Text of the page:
We all have heard that Ben Gurion predicted in 1948 that within a few generations there wouldn’t be any Torah Jews left. Hah! Seemingly, there is more Torah being learned today by more Jews than ever before in history.
I asked a question: What is the one most significant factor that has generated the plethora of Torah study, Yeshivos, and Kollelim in Eretz Yisroel as of today?
My answer: The Israel Army Draft! I’m not comparing the phenomena to the upsurge of Yeshivas in America to evade the idiotic Viet Nam war draft. In E”Y, the Gedolim (from Agudah and on right) insisted on exemption from the draft for full time torah learners to create (concomitant with the Zionist state) a “culture” of Torah learning. It was “Zeh L’umat Zeh.” The Zionists morphed the Army Draft into a “national culture,” that has become the “holy grail” of Zionism. Torah learning has always been recognized by the elite stratified class of Torah Sages in past generations as the focal point of Judaism, but now that the Zionist wanted to change that to “Nationalism” it had to be countered in the most effective and extreme manner to prevent Zionism from making Ben Gurion’s erstwhile prediction a reality.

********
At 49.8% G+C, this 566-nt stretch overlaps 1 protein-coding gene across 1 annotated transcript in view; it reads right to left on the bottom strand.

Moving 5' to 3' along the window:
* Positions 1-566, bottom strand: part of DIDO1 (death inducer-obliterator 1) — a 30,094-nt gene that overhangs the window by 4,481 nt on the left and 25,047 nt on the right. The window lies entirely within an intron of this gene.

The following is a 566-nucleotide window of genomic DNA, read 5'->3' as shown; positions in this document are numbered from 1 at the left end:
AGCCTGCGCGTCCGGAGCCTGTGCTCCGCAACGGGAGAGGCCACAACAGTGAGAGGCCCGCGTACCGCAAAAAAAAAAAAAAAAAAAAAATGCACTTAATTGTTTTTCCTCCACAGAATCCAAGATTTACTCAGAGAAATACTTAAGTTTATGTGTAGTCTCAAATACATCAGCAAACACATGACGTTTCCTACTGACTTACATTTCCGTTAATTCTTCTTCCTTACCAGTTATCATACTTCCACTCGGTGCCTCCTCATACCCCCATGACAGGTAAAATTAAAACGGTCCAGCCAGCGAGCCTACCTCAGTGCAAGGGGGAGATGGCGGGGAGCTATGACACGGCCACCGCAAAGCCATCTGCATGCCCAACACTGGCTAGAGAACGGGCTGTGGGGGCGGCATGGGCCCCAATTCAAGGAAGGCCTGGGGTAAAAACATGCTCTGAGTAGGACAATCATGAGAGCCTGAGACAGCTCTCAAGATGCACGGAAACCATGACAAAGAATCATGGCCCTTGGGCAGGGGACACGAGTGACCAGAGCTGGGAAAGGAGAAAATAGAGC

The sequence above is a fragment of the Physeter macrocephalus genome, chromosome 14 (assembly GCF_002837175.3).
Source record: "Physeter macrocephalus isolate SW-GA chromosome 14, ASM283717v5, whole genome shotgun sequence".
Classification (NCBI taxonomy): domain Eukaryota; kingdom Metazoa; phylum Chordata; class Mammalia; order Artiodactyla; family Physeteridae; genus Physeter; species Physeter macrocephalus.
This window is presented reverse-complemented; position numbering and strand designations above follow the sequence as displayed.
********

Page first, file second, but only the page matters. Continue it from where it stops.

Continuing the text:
Thus I am contending that it is two way street (in a sense). The ardent Draft as a Zionist cultural artifact, has strengthened the resolve of the Torah world to save, preserve and grow its culture of Limud HaTorah.